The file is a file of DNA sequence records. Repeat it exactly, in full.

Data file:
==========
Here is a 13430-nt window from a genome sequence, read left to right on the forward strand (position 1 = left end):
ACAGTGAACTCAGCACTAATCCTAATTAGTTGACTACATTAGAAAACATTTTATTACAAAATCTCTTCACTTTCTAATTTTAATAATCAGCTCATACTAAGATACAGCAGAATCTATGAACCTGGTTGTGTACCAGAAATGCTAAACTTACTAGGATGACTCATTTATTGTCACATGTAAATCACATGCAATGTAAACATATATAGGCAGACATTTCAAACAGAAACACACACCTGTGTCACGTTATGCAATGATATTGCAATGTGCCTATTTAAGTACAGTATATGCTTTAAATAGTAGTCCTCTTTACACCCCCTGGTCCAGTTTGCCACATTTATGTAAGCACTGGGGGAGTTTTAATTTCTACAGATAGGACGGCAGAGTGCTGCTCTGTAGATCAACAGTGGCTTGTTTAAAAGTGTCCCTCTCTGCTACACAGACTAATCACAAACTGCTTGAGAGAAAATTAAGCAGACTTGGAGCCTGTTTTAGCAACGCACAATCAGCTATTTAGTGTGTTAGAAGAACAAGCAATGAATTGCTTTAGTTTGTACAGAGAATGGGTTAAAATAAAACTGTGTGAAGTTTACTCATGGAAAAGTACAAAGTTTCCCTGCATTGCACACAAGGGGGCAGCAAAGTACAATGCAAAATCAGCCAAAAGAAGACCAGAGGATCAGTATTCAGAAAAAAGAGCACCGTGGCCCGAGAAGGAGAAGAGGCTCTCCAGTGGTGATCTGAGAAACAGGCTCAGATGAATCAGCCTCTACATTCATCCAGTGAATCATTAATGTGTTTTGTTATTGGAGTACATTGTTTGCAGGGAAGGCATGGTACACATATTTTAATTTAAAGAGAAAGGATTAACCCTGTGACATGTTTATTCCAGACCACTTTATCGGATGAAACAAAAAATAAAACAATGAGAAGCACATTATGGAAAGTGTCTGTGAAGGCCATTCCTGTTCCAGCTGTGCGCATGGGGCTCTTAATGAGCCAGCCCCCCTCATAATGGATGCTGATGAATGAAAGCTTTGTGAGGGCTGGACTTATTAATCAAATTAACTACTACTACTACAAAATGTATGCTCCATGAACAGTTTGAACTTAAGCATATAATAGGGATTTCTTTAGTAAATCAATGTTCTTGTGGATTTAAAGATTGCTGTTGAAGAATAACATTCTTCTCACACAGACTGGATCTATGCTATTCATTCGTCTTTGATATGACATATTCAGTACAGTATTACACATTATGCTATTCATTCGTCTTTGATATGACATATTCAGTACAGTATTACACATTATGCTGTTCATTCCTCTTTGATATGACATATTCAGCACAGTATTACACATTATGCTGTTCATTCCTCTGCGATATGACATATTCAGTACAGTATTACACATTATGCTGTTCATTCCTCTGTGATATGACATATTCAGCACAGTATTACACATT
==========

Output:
Here is a 13430-nt window from a genome sequence, read left to right on the forward strand (position 1 = left end):
ACAGTGAACTCAGCACTAATCCTAATTAGTTGACTACATTAGAAAACATTTTATTACAAAATCTCTTCACTTTCTAATTTTAATAATCAGCTCATACTAAGATACAGCAGAATCTATGAACCTGGTTGTGTACCAGAAATGCTAAACTTACTAGGATGACTCATTTATTGTCACATGTAAATCACATGCAATGTAAACATATATAGGCAGACATTTCAAACAGAAACACACACCTGTGTCACGTTATGCAATGATATTGCAATGTGCCTATTTAAGTACAGTATATGCTTTAAATAGTAGTCCTCTTTACACCCCCTGGTCCAGTTTGCCACATTTATGTAAGCACTGGGGGAGTTTTAATTTCTACAGATAGGACGGCAGAGTGCTGCTCTGTAGATCAACAGTGGCTTGTTTAAAAGTGTCCCTCTCTGCTACACAGACTAATCACAAACTGCTTGAGAGAAAATTAAGCAGACTTGGAGCCTGTTTTAGCAACGCACAATCAGCTATTTAGTGTGTTAGAAGAACAAGCAATGAATTGCTTTAGTTTGTACAGAGAATGGGTTAAAATAAAACTGTGTGAAGTTTACTCATGGAAAAGTACAAAGTTTCCCTGCATTGCACACAAGGGGGCAGCAAAGTACAATGCAAAATCAGCCAAAAGAAGACCAGAGGATCAGTATTCAGAAAAAAGAGCACCGTGGCCCGAGAAGGAGAAGAGGCTCTCCAGTGGTGATCTGAGAAACAGGCTCAGATGAATCAGCCTCTACATTCATCCAGTGAATCATTAATGTGTTTTGTTATTGGAGTACATTGTTTGCAGGGAAGGCATGGTACACATATTTTAATTTAAAGAGAAAGGATTAACCCTGTGACATGTTTATTCCAGACCACTTTATCGGATGAAACAAAAAATAAAACAATGAGAAGCACATTATGGAAAGTGTCTGTGAAGGCCATTCCTGTTCCAGCTGTGCGCATGGGGCTCTTAATGAGCCAGCCCCCCTCATAATGGATGCTGATGAATGAAAGCTTTGTGAGGGCTGGACTTATTAATCAAATTAACTACTACTACTACAAAATGTATGCTCCATGAACAGTTTGAACTTAAGCATATAATAGGGATTTCTTTAGTAAATCAATGTTCTTGTGGATTTAAAGATTGCTGTTGAAGAATAACATTCTTCTCACACAGACTGGATCTATGCTATTCATTCGTCTTTGATATGACATATTCAGTACAGTATTACACATTATGCTATTCATTCGTCTTTGATATGACATATTCAGTACAGTATTACACATTATGCTGTTCATTCCTCTTTGATATGACATATTCAGCACAGTATTACACATTATGCTGTTCATTCCTCTGCGATATGACATATTCAGTACAGTATTACACATTATGCTGTTCATTCCTCTGTGATATGACATATTCAGCACAGTATTACACATT